Writing a First Draft of a New Book

I’m on chapter six of the first draft of a new time travel mystery novel tentatively titled Not Expecting This. In the book a pregnant seventeen year old, Bailey Blackstone, accidentally travels back in time to 1870’s Colorado. She lands in a gold mining camp/town up in the Rockies.

I particularly like that part of Colorado. Many years ago, when I lived in Colorado, my family and I did some hiking and sightseeing up there.

Because the book is essentially a historical novel, I am researching that era and the Colorado gold rush, mining camps, mining tools, etc. I’m having fun and getting educated.

But the actual writing of the book has been a slow process. In this particular book, I keep going back over the first five chapters to fine tune them as much as I can at this point of the story development.

Why is that? I usually tell writers to just get the story down and don’t worry about editing until it’s finished, right?

Well, usually that’s how I write, but in this particular book, I need to fully immerse myself in its world before I move forward. I think that’s crucial. It was similar with my last book, Breadcrumbs and Bombs (another historical novel). To immerse myself, I must create the setting and characters in enough detail that I feel like I’m watching a movie or living the story along with the characters.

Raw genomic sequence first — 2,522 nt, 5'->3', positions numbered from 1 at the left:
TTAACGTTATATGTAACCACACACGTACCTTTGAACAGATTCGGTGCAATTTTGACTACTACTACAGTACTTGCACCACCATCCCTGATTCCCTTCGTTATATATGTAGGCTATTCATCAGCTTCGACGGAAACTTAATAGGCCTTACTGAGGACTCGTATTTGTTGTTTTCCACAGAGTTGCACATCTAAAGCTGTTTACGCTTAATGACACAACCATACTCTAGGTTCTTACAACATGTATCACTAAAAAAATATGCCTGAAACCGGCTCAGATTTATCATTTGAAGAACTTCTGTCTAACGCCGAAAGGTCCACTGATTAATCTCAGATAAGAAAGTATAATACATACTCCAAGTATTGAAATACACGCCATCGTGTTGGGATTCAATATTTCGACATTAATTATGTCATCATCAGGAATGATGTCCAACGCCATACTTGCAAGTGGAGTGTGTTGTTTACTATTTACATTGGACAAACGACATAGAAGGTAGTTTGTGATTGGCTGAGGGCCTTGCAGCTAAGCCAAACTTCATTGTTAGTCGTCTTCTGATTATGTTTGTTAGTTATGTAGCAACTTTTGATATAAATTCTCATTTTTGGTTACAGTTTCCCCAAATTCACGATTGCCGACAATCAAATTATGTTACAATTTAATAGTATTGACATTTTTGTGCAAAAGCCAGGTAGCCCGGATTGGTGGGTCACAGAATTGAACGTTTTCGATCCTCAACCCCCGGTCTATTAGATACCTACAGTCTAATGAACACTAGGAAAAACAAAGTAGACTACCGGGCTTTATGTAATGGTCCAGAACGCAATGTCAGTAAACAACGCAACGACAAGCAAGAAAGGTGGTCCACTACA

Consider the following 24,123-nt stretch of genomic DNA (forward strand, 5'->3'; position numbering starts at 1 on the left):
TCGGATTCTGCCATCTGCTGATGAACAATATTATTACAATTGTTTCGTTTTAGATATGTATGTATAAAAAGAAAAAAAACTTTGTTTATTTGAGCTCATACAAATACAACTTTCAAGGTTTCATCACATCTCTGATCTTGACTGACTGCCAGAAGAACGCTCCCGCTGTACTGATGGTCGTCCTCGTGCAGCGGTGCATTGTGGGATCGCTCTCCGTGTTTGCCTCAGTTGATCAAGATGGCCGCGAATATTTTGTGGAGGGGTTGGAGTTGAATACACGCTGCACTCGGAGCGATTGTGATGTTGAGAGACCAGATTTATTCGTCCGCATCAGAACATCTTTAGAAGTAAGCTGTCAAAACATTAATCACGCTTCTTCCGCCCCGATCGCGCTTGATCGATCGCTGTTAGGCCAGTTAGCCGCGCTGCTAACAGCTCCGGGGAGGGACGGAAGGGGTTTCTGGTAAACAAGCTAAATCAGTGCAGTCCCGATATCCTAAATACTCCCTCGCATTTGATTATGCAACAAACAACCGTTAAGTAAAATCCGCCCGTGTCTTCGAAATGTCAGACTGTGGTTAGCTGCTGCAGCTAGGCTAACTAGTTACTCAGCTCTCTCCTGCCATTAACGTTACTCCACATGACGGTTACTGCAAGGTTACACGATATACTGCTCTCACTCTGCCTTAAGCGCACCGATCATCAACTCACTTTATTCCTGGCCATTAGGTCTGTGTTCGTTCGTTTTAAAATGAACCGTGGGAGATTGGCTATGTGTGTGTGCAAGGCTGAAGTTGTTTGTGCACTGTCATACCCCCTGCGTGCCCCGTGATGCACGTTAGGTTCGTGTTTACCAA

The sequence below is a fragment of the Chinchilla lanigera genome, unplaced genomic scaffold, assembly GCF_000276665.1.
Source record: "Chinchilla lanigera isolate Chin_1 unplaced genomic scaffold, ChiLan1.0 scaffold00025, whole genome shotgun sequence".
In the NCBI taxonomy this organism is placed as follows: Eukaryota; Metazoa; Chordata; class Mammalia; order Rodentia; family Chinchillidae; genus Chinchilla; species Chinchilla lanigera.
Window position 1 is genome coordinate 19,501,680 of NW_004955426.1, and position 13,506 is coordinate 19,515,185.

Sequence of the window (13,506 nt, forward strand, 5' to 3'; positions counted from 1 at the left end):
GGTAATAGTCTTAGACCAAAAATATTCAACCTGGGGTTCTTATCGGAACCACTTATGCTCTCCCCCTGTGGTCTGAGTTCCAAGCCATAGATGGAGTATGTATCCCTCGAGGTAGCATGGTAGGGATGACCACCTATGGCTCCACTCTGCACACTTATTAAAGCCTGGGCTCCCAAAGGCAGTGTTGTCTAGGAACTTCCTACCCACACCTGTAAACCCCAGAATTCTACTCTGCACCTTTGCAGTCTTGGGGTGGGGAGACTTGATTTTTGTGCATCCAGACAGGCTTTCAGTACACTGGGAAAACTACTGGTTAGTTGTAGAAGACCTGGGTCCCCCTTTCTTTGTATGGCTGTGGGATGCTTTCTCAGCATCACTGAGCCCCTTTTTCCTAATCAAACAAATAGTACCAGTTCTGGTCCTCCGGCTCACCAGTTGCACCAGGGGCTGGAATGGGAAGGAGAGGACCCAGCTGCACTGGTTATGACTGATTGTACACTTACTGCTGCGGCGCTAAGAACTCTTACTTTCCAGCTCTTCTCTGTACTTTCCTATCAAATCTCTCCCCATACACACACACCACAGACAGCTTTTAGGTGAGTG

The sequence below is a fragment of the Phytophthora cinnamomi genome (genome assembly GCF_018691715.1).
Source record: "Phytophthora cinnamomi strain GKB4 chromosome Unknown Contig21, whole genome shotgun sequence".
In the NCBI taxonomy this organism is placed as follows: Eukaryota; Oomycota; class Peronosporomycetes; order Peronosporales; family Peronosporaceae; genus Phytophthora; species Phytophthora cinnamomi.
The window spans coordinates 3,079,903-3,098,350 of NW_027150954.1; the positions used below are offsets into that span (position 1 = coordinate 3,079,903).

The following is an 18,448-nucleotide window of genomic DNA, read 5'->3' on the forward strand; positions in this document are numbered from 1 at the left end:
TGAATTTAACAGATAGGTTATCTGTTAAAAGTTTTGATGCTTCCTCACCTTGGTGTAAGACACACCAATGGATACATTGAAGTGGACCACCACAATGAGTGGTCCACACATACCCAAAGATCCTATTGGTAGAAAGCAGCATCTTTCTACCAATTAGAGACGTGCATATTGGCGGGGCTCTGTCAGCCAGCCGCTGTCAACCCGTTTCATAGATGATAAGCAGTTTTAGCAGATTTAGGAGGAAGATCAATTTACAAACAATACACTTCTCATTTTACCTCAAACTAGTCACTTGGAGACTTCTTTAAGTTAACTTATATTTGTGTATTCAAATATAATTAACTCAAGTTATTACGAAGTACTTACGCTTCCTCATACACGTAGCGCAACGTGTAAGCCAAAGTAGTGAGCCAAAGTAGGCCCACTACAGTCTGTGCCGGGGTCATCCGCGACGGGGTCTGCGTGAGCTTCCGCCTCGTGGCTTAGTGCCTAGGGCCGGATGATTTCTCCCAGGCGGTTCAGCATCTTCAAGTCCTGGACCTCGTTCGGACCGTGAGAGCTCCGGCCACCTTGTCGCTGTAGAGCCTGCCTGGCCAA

From the sixth chapter or so, it’ll be easier in some ways because now I’m seeing everything play out before my eyes. But, at the same time, it’ll still be difficult because I’ll need to figure out some of the plot. (I have a plot outline, but I’ll have to figure out some missing pieces as I go along.)

The first draft is where I get to be completely creative. It’s where I get to create a whole world, people, etc. out of thin air. It’s hard work but it’s fun. After the first draft, when I know the story works, I’ll edit, edit, edit. That’s when I’ll worry about each word. It’s where I’ll add more detail and really expand some scenes. Then I’ll turn the whole thing over to my editor. That’s where the final polishing of  the manuscript happens.


Susan Finlay has nine published mystery novels to date. The newest is Breadcrumbs and Bombs, the first book in a brand new series.


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